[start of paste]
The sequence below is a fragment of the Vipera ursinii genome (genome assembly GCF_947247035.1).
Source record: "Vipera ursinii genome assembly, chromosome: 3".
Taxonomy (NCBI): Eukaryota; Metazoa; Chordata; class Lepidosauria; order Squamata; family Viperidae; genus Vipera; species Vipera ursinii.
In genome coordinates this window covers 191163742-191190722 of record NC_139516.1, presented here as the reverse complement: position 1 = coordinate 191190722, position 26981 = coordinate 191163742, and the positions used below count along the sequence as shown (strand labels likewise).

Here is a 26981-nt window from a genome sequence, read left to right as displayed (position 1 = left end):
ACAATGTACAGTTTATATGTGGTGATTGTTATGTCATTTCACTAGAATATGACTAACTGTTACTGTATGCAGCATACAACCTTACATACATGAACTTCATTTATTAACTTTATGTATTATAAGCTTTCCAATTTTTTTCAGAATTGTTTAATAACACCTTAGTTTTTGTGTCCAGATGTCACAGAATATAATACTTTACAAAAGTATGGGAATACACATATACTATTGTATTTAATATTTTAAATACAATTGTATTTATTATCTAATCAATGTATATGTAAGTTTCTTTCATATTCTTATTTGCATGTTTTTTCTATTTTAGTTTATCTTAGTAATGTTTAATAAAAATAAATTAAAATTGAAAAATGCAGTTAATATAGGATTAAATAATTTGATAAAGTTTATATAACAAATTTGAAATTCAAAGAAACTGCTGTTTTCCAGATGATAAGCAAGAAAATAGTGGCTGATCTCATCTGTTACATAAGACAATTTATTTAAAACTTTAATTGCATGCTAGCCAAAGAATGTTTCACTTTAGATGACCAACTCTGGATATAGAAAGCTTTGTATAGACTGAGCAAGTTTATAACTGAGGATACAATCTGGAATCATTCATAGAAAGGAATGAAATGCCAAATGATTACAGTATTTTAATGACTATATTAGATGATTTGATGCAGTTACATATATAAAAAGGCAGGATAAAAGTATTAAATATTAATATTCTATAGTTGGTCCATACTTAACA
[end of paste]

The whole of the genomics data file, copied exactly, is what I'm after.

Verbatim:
The sequence below is a fragment of the Vipera ursinii genome (genome assembly GCF_947247035.1).
Source record: "Vipera ursinii genome assembly, chromosome: 3".
Taxonomy (NCBI): Eukaryota; Metazoa; Chordata; class Lepidosauria; order Squamata; family Viperidae; genus Vipera; species Vipera ursinii.
In genome coordinates this window covers 191163742-191190722 of record NC_139516.1, presented here as the reverse complement: position 1 = coordinate 191190722, position 26981 = coordinate 191163742, and the positions used below count along the sequence as shown (strand labels likewise).

Here is a 26981-nt window from a genome sequence, read left to right as displayed (position 1 = left end):
ACAATGTACAGTTTATATGTGGTGATTGTTATGTCATTTCACTAGAATATGACTAACTGTTACTGTATGCAGCATACAACCTTACATACATGAACTTCATTTATTAACTTTATGTATTATAAGCTTTCCAATTTTTTTCAGAATTGTTTAATAACACCTTAGTTTTTGTGTCCAGATGTCACAGAATATAATACTTTACAAAAGTATGGGAATACACATATACTATTGTATTTAATATTTTAAATACAATTGTATTTATTATCTAATCAATGTATATGTAAGTTTCTTTCATATTCTTATTTGCATGTTTTTTCTATTTTAGTTTATCTTAGTAATGTTTAATAAAAATAAATTAAAATTGAAAAATGCAGTTAATATAGGATTAAATAATTTGATAAAGTTTATATAACAAATTTGAAATTCAAAGAAACTGCTGTTTTCCAGATGATAAGCAAGAAAATAGTGGCTGATCTCATCTGTTACATAAGACAATTTATTTAAAACTTTAATTGCATGCTAGCCAAAGAATGTTTCACTTTAGATGACCAACTCTGGATATAGAAAGCTTTGTATAGACTGAGCAAGTTTATAACTGAGGATACAATCTGGAATCATTCATAGAAAGGAATGAAATGCCAAATGATTACAGTATTTTAATGACTATATTAGATGATTTGATGCAGTTACATATATAAAAAGGCAGGATAAAAGTATTAAATATTAATATTCTATAGTTGGTCCATACTTAACA